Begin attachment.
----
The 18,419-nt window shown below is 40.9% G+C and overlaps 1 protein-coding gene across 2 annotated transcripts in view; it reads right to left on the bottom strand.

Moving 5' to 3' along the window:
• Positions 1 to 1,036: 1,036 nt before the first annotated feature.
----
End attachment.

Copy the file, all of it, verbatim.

The 18,419-nt window shown below is 40.9% G+C and overlaps 1 protein-coding gene across 2 annotated transcripts in view; it reads right to left on the bottom strand.

Moving 5' to 3' along the window:
• Positions 1 to 1,036: 1,036 nt before the first annotated feature.